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Improving the lives of children and young people – during and after cancer treatment

Funding for five new research projects in the field of child and adolescent cancer pain

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Thanks to advances in treatment, there is now an 80% survival rate for childhood cancers. However, the long-term effects of treatment can be felt for many years.

Pain is one of the most commonly reported symptoms in children with cancer, and even after treatment, over 50% of childhood cancer survivors report ongoing pain.

Despite the physical and psychological impacts of cancer treatment, we know little about the causes and underlying mechanisms of pain experienced by children and young people as a result.

That’s why we’re funding five new research projects in the field of child and adolescent cancer pain.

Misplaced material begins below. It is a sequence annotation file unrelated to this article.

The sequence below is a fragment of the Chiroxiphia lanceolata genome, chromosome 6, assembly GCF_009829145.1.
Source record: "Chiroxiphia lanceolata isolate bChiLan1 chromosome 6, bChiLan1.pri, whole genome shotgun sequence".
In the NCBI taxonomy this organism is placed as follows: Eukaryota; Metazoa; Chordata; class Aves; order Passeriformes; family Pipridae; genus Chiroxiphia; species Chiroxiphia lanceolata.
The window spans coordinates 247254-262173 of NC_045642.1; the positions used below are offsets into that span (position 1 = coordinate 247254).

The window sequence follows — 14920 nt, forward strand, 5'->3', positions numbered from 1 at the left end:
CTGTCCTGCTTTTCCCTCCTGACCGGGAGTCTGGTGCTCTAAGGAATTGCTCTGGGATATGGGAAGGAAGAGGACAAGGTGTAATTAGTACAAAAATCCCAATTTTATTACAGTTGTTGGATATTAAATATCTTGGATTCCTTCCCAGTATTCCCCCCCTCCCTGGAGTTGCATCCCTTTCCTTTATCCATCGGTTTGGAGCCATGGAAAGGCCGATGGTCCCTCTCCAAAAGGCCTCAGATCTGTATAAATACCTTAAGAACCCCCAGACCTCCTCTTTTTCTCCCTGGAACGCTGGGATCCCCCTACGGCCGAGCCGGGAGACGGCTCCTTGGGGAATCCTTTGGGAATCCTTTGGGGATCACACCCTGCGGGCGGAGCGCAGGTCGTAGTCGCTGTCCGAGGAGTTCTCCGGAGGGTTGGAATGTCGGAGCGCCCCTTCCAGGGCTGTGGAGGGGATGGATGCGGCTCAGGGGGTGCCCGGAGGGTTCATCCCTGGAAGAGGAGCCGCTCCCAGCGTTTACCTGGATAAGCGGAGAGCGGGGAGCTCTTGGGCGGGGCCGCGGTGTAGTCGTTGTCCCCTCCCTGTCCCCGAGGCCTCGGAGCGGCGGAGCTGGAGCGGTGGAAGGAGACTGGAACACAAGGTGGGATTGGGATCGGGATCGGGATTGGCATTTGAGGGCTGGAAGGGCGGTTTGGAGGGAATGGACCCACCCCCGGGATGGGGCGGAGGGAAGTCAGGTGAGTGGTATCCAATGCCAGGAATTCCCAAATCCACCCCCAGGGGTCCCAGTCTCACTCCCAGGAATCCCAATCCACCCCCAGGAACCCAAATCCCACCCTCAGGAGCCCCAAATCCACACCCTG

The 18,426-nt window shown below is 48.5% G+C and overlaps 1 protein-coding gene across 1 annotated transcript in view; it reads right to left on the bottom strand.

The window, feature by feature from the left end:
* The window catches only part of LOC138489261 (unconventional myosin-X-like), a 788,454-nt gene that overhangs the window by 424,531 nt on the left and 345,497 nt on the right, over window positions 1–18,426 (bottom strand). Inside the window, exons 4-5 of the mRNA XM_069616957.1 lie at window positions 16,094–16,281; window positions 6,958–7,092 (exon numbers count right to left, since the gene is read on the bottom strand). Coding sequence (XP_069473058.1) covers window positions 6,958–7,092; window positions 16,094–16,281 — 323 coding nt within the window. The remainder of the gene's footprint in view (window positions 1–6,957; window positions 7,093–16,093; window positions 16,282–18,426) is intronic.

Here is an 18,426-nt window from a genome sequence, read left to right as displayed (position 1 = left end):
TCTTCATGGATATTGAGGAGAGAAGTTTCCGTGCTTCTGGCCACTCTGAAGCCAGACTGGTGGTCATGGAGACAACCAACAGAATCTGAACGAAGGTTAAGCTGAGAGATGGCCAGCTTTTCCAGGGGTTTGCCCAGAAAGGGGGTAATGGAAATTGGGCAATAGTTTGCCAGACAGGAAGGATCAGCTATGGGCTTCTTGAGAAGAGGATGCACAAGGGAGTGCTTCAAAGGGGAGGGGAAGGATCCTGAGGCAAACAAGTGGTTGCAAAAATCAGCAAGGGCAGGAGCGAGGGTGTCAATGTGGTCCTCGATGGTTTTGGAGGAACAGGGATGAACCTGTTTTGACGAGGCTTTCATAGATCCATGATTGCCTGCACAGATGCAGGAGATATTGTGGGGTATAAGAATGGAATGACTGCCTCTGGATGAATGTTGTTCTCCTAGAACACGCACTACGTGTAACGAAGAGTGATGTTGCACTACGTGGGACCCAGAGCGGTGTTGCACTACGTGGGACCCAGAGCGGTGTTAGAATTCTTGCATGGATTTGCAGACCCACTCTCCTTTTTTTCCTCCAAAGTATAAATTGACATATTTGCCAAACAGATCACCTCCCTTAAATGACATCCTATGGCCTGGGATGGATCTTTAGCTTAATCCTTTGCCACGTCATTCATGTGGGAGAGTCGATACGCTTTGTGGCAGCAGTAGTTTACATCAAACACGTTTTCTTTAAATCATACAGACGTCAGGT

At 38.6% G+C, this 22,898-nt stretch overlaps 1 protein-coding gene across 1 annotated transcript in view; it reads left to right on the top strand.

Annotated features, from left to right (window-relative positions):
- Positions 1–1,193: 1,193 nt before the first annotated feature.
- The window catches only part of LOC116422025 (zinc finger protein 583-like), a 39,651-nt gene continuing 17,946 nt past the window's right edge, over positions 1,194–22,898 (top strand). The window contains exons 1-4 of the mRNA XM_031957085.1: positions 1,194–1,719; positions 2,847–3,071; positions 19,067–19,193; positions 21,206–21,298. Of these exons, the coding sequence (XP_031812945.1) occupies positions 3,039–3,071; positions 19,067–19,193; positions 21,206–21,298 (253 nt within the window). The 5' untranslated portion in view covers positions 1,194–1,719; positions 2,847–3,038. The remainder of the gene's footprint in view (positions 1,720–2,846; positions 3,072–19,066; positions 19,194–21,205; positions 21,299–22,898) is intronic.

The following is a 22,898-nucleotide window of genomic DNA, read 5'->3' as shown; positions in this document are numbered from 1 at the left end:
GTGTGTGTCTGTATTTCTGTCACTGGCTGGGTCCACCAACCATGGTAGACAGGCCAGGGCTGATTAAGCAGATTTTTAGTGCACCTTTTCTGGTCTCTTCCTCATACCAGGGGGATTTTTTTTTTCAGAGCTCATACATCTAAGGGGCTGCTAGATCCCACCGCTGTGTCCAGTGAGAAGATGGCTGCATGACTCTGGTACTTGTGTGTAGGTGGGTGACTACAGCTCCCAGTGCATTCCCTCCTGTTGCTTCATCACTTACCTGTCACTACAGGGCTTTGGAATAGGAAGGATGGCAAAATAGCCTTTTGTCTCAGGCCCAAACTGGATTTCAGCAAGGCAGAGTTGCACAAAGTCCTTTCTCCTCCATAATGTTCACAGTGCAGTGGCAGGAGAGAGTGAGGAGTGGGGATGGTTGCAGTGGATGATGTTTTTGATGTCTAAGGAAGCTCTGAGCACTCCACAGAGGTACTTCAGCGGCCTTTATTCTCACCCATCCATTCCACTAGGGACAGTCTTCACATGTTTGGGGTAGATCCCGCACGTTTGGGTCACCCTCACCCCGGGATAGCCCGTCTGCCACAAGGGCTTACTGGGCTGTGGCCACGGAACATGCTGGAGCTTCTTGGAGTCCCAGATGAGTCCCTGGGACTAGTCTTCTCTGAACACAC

Most cancer pain research to date has focused on adult patients, but we now know that children experience and process pain differently. There is a pressing need to find out more about why and how children and adolescents experience cancer pain; whether it is pain associated with the cancer itself, pain related to treatments such as chemotherapy, palliative care pain, or ongoing pain in adult survivors.

Following on from our previous investments in this area, we are proud to be supporting this new work thanks to our donors, and the fundraising efforts of staff at Advent International (a global private equity firm).